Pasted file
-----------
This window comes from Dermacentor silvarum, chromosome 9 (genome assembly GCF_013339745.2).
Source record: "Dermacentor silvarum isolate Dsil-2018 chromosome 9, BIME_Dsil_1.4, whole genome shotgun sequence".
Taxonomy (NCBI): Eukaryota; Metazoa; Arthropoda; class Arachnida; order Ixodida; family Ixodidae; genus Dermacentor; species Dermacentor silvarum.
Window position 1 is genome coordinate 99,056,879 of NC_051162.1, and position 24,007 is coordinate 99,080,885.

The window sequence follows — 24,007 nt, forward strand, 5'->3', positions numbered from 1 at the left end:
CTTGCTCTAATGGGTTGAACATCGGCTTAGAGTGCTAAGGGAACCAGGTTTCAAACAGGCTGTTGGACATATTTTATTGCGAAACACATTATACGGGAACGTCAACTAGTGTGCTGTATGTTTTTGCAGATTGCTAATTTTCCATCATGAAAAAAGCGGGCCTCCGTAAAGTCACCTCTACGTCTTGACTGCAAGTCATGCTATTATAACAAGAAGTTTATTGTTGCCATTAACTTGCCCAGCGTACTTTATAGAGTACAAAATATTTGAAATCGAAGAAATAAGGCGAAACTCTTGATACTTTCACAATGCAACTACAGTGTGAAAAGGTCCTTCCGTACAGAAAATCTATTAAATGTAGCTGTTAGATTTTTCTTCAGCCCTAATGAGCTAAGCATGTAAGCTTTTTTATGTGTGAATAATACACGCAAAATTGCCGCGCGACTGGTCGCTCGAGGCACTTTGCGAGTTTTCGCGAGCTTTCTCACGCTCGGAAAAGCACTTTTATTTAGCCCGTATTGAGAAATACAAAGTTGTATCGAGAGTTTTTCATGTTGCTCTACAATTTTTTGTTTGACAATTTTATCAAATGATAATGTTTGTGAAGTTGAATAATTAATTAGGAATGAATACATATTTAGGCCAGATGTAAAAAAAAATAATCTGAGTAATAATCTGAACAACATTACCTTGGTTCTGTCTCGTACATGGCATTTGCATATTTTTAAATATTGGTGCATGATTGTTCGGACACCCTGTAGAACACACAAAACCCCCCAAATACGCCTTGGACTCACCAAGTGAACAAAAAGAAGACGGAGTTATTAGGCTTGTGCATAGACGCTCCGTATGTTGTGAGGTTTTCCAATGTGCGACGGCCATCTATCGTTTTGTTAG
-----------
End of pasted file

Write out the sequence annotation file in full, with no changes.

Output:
This window comes from Dermacentor silvarum, chromosome 9 (genome assembly GCF_013339745.2).
Source record: "Dermacentor silvarum isolate Dsil-2018 chromosome 9, BIME_Dsil_1.4, whole genome shotgun sequence".
Taxonomy (NCBI): Eukaryota; Metazoa; Arthropoda; class Arachnida; order Ixodida; family Ixodidae; genus Dermacentor; species Dermacentor silvarum.
Window position 1 is genome coordinate 99,056,879 of NC_051162.1, and position 24,007 is coordinate 99,080,885.

The window sequence follows — 24,007 nt, forward strand, 5'->3', positions numbered from 1 at the left end:
CTTGCTCTAATGGGTTGAACATCGGCTTAGAGTGCTAAGGGAACCAGGTTTCAAACAGGCTGTTGGACATATTTTATTGCGAAACACATTATACGGGAACGTCAACTAGTGTGCTGTATGTTTTTGCAGATTGCTAATTTTCCATCATGAAAAAAGCGGGCCTCCGTAAAGTCACCTCTACGTCTTGACTGCAAGTCATGCTATTATAACAAGAAGTTTATTGTTGCCATTAACTTGCCCAGCGTACTTTATAGAGTACAAAATATTTGAAATCGAAGAAATAAGGCGAAACTCTTGATACTTTCACAATGCAACTACAGTGTGAAAAGGTCCTTCCGTACAGAAAATCTATTAAATGTAGCTGTTAGATTTTTCTTCAGCCCTAATGAGCTAAGCATGTAAGCTTTTTTATGTGTGAATAATACACGCAAAATTGCCGCGCGACTGGTCGCTCGAGGCACTTTGCGAGTTTTCGCGAGCTTTCTCACGCTCGGAAAAGCACTTTTATTTAGCCCGTATTGAGAAATACAAAGTTGTATCGAGAGTTTTTCATGTTGCTCTACAATTTTTTGTTTGACAATTTTATCAAATGATAATGTTTGTGAAGTTGAATAATTAATTAGGAATGAATACATATTTAGGCCAGATGTAAAAAAAAATAATCTGAGTAATAATCTGAACAACATTACCTTGGTTCTGTCTCGTACATGGCATTTGCATATTTTTAAATATTGGTGCATGATTGTTCGGACACCCTGTAGAACACACAAAACCCCCCAAATACGCCTTGGACTCACCAAGTGAACAAAAAGAAGACGGAGTTATTAGGCTTGTGCATAGACGCTCCGTATGTTGTGAGGTTTTCCAATGTGCGACGGCCATCTATCGTTTTGTTAG